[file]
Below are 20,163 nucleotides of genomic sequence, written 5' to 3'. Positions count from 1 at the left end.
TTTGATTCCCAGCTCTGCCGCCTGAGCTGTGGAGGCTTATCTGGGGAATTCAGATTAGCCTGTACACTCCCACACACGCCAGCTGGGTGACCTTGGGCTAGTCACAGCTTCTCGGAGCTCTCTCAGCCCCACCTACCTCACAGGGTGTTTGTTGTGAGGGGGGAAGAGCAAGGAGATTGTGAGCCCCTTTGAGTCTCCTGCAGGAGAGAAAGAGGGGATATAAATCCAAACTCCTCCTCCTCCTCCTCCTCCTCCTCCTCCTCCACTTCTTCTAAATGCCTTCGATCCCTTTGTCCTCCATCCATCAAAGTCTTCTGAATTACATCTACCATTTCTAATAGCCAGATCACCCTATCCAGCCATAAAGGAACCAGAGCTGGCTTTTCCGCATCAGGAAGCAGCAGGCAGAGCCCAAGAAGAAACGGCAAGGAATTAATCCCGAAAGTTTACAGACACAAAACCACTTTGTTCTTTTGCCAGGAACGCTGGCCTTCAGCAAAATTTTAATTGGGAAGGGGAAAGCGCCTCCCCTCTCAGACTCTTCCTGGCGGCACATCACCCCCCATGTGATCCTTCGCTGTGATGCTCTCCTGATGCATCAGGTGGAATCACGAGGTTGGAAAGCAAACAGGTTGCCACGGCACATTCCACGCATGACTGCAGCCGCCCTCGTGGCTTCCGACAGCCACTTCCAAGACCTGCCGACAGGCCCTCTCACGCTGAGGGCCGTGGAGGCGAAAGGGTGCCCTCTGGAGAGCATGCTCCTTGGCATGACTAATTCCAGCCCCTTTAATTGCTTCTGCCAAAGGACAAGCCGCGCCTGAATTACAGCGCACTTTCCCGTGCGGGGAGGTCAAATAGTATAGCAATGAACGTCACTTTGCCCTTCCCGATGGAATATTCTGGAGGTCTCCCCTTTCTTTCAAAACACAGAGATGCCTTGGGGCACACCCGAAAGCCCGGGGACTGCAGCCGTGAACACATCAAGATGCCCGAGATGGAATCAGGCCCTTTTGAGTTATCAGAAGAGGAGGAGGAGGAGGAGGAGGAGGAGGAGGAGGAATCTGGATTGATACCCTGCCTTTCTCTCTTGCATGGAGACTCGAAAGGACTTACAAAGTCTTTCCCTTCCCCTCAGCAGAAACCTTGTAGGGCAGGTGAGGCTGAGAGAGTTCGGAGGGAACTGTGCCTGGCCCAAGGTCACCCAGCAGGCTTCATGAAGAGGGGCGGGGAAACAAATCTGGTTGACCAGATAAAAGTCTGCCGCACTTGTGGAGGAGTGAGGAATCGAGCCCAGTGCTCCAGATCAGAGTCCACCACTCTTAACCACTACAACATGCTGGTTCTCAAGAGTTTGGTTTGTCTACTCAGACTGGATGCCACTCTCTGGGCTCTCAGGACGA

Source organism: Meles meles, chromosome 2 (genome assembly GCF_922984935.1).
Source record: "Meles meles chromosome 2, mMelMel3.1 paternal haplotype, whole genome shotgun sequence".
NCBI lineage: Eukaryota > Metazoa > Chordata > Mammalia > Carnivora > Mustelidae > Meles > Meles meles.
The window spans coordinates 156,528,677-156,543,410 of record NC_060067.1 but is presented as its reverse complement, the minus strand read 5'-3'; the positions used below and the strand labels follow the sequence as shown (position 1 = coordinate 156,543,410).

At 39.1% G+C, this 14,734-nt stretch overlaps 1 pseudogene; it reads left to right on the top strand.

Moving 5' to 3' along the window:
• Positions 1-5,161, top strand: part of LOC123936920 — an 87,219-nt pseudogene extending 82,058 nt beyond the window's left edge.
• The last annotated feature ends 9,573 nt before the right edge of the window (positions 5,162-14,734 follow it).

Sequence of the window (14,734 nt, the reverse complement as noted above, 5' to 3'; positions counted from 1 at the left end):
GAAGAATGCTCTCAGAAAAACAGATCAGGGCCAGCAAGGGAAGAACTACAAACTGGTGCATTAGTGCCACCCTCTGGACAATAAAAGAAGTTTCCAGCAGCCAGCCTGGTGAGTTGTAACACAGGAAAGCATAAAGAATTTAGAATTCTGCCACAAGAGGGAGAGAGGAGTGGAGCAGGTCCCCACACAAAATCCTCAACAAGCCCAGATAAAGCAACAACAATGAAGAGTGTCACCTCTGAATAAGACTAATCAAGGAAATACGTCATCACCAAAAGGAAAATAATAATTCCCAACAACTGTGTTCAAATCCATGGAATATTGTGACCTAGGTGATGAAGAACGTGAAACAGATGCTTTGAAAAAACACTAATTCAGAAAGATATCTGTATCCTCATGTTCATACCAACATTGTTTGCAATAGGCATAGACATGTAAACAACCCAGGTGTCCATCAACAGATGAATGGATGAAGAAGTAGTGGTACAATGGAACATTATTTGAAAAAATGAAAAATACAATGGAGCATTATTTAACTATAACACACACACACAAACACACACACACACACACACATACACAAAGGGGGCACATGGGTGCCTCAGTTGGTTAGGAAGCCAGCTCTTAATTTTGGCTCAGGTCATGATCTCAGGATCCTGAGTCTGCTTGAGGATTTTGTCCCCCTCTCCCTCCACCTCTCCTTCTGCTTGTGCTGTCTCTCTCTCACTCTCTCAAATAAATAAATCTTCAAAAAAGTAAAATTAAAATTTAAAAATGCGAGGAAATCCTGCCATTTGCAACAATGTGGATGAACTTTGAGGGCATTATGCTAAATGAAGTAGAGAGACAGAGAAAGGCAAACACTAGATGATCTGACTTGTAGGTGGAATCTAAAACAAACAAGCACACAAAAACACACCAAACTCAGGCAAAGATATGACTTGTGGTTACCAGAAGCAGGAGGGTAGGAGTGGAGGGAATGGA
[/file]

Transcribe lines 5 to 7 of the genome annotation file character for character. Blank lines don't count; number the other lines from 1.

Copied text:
NCBI lineage: Eukaryota > Metazoa > Chordata > Mammalia > Carnivora > Mustelidae > Meles > Meles meles.
The window spans coordinates 156,528,677-156,543,410 of record NC_060067.1 but is presented as its reverse complement, the minus strand read 5'-3'; the positions used below and the strand labels follow the sequence as shown (position 1 = coordinate 156,543,410).

At 39.1% G+C, this 14,734-nt stretch overlaps 1 pseudogene; it reads left to right on the top strand.